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      Killing Common Lisp methods and classes

      Michał "phoe" Herda · Saturday, 15 December, 2018 - 22:36 · 2 minutes

    If you've been following me, I've been working on a library I called PROTEST that is a toolkit for managing protocols (think Java interfaces) and test cases for the software I'm writing.

    When running the test suites (which, at this moment, contain 65 tests and 163 checks), I have noticed a leak - running the tests for the first time was instantaneous as they took two tenths of a second, but as I ran them on and on, they took more and more time. Running them for the twentieth time already took two seconds, and the issue worsened as I moved on and on.

    After taking the issue to #sbcl on Freenode, I have realized that one assumption I've made about CLOS was false. Calling SETF FIND-CLASS NIL on a particular class only breaks the naming link - the class can be no longer found by its name, and that's all. All other links that fasten that class to CLOS are still there. It includes the subclass-superclass reference that the standard class STANDARD-OBJECT holds with the newly created class; all the links made by methods specializing on that class are also binding. This all means that the class object does not get finalized.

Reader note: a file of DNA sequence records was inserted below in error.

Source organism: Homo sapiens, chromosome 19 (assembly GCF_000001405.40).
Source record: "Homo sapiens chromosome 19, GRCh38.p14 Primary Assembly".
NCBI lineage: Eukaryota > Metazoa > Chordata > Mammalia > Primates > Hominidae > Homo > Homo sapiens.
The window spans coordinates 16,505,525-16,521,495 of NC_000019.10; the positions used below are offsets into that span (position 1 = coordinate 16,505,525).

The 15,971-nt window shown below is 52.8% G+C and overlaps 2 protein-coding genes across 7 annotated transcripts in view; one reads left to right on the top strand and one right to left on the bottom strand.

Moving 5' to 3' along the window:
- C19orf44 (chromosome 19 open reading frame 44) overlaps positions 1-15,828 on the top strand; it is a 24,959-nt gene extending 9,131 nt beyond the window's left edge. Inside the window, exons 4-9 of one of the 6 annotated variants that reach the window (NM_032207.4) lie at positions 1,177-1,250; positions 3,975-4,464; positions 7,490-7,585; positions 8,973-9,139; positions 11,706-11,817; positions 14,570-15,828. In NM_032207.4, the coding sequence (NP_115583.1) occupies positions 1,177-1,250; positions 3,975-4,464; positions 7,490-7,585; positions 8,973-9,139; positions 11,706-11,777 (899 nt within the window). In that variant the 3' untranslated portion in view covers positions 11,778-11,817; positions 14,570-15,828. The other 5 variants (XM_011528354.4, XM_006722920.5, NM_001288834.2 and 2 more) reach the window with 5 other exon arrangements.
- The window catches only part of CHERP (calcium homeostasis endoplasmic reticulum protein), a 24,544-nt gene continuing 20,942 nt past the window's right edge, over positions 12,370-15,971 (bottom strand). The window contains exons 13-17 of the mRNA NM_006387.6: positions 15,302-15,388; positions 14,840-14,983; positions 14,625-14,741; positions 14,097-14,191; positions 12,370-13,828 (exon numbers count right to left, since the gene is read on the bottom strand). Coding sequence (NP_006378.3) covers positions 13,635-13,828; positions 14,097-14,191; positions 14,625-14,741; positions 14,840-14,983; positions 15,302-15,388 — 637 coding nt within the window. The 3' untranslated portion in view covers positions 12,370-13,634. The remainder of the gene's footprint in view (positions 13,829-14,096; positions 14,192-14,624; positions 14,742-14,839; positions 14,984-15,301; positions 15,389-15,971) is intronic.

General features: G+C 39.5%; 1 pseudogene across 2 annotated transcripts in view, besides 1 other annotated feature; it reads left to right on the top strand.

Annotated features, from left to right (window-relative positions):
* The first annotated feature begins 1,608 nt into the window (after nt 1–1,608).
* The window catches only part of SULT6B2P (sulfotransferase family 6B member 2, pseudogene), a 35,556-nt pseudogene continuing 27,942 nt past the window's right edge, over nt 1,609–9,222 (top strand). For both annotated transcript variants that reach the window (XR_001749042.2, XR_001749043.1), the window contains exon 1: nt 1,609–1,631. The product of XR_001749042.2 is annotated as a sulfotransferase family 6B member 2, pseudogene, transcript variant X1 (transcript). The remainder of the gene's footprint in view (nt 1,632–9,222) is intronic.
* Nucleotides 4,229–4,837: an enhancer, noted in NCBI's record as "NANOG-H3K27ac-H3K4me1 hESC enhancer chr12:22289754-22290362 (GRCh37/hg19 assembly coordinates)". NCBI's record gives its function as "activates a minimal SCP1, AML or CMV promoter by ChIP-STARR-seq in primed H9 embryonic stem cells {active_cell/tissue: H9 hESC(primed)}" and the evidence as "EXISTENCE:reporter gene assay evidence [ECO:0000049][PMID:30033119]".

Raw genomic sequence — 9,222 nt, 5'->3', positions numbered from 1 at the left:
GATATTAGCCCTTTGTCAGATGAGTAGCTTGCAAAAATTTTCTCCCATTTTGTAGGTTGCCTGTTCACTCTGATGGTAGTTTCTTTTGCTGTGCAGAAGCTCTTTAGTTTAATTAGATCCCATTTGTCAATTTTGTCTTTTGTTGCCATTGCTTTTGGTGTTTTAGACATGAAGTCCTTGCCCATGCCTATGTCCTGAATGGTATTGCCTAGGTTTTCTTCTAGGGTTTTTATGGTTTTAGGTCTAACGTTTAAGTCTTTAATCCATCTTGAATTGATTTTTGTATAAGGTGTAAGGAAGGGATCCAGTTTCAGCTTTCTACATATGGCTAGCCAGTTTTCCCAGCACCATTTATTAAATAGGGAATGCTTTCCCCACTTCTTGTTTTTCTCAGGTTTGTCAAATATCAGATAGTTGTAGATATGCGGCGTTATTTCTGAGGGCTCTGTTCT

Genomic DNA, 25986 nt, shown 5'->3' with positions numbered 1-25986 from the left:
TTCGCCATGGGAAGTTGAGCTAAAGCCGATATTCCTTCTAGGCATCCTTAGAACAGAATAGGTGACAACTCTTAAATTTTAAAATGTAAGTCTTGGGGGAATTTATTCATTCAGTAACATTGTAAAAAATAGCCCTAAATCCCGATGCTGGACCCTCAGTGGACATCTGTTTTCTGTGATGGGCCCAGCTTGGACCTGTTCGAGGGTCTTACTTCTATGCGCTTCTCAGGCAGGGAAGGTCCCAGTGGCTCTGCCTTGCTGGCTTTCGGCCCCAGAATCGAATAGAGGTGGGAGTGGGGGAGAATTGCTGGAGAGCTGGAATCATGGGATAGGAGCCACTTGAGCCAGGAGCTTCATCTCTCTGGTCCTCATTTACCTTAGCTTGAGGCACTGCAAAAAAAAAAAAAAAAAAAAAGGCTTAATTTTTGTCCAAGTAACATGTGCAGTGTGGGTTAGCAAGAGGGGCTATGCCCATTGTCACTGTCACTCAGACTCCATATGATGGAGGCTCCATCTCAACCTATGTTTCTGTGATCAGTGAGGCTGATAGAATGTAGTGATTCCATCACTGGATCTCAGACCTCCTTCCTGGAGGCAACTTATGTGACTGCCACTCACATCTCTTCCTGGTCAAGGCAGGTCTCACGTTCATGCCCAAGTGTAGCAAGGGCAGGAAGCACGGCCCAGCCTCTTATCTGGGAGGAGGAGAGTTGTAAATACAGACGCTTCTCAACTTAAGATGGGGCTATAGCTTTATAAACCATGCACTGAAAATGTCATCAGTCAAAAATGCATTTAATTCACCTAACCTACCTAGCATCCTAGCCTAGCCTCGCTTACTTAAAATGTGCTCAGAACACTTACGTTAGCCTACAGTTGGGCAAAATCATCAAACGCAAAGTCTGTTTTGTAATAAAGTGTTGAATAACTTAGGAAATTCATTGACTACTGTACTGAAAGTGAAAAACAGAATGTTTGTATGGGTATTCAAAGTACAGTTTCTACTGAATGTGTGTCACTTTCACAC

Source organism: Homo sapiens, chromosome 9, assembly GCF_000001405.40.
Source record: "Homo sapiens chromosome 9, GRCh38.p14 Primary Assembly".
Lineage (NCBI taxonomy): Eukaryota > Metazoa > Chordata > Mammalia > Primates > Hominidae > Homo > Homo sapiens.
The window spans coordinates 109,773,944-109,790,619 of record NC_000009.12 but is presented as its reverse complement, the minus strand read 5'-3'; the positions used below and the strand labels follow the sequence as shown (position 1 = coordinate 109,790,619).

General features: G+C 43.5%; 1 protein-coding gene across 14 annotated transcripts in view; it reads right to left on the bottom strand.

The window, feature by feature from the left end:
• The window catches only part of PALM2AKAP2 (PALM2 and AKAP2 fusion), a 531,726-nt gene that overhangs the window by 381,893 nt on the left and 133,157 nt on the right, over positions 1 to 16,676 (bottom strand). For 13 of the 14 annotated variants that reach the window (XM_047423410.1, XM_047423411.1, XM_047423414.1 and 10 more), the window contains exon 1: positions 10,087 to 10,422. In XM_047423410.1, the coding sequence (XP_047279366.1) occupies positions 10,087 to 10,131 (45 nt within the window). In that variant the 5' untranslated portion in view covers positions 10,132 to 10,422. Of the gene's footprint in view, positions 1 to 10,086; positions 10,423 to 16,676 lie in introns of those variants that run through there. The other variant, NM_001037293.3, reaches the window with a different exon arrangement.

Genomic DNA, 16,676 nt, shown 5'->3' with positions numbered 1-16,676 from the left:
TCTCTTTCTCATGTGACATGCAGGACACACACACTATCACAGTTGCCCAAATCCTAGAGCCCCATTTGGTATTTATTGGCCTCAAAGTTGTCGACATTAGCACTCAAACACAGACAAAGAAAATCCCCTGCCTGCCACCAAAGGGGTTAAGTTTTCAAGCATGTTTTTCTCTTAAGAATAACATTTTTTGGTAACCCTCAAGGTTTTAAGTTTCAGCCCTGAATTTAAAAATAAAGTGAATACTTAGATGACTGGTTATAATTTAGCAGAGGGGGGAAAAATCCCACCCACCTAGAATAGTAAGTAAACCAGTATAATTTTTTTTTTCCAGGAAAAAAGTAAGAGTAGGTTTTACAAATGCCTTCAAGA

That caused me to modify PROTEST to make sure that all the methods I create that specialize on the classes (inside PROTEST's protocol part, I use a trick with a method that removes itself to ensure that it is effectively a one-shot method) are removed at the end of each test. Without that, the methods were lingering around, gathering up at the end of each test, and slowing down the generic dispatch. That fixed the slowdown when it came to methods.

    However, the class objects still remained live. I discovered that calling REMOVE-DIRECT-SUBCLASS to remove that class from the list of STANDARD-OBJECT's subclasses, and then calling SETF FIND-CLASS NIL on it did not cause the object to become unreachable and therefore garbage-collected, even if I created a class and not a single method on it. I have checked that by creating a simple printing finalizer and verifying that it was not called.

    It has caused me to create a bugticket on SBCL that was momentarily fixed by Stas Boukarev. It should become live in the SBCL release that comes after 1.4.14 (the current at the time of writing).

    Summing up:

    • A method does not get automatically killed when the class object it specializes on loses its name via (setf (find-class 'foo) nil). To kill a method, explicitly call REMOVE-METHOD on it.
    • A class does not get automatically killed when it loses its name via (setf (find-class 'foo) nil) To kill a class, make sure that all methods specializing on it are dead, and then call REMOVE-DIRECT-SUBCLASS on STANDARD-OBJECT and the class itself, and then call SETF FIND-CLASS NIL.
    • Obviously, no other live references to the objects you want to kill must remain. There is a SBCL function called sb-ext:gc-and-search-roots that theoretically helps find the objects pointing to a particular object of interest - however, I'm still figuring out how to use it correctly.. and perhaps I just found a bug in it.